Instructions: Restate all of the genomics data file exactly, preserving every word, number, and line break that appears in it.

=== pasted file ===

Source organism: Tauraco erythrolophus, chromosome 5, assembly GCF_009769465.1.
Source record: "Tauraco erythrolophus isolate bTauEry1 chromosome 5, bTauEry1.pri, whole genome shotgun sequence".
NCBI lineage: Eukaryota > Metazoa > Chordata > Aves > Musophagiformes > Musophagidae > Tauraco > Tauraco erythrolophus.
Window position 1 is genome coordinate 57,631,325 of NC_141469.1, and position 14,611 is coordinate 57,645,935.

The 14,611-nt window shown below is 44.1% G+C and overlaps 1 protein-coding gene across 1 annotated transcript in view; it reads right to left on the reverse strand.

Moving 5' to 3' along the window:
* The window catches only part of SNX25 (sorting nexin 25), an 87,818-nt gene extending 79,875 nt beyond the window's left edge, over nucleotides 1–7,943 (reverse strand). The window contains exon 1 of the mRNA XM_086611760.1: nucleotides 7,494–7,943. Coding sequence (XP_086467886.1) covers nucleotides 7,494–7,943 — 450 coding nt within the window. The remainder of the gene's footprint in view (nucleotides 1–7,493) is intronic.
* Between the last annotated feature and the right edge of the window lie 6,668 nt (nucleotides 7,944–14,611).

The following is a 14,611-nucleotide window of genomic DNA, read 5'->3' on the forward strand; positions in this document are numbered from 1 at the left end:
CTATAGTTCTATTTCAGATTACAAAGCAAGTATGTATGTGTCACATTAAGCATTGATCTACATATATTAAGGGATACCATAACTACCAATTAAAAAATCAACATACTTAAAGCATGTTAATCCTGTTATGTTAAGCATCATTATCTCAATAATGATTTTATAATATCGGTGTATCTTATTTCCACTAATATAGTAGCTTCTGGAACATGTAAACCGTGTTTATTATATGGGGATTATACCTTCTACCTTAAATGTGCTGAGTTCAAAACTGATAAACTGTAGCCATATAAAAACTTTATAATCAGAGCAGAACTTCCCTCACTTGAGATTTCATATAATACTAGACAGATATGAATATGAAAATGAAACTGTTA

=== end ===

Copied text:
Source organism: Tauraco erythrolophus, chromosome 5, assembly GCF_009769465.1.
Source record: "Tauraco erythrolophus isolate bTauEry1 chromosome 5, bTauEry1.pri, whole genome shotgun sequence".
NCBI lineage: Eukaryota > Metazoa > Chordata > Aves > Musophagiformes > Musophagidae > Tauraco > Tauraco erythrolophus.
Window position 1 is genome coordinate 57,631,325 of NC_141469.1, and position 14,611 is coordinate 57,645,935.

The 14,611-nt window shown below is 44.1% G+C and overlaps 1 protein-coding gene across 1 annotated transcript in view; it reads right to left on the reverse strand.

Moving 5' to 3' along the window:
* The window catches only part of SNX25 (sorting nexin 25), an 87,818-nt gene extending 79,875 nt beyond the window's left edge, over nucleotides 1–7,943 (reverse strand). The window contains exon 1 of the mRNA XM_086611760.1: nucleotides 7,494–7,943. Coding sequence (XP_086467886.1) covers nucleotides 7,494–7,943 — 450 coding nt within the window. The remainder of the gene's footprint in view (nucleotides 1–7,493) is intronic.
* Between the last annotated feature and the right edge of the window lie 6,668 nt (nucleotides 7,944–14,611).

The following is a 14,611-nucleotide window of genomic DNA, read 5'->3' on the forward strand; positions in this document are numbered from 1 at the left end:
CTATAGTTCTATTTCAGATTACAAAGCAAGTATGTATGTGTCACATTAAGCATTGATCTACATATATTAAGGGATACCATAACTACCAATTAAAAAATCAACATACTTAAAGCATGTTAATCCTGTTATGTTAAGCATCATTATCTCAATAATGATTTTATAATATCGGTGTATCTTATTTCCACTAATATAGTAGCTTCTGGAACATGTAAACCGTGTTTATTATATGGGGATTATACCTTCTACCTTAAATGTGCTGAGTTCAAAACTGATAAACTGTAGCCATATAAAAACTTTATAATCAGAGCAGAACTTCCCTCACTTGAGATTTCATATAATACTAGACAGATATGAATATGAAAATGAAACTGTTA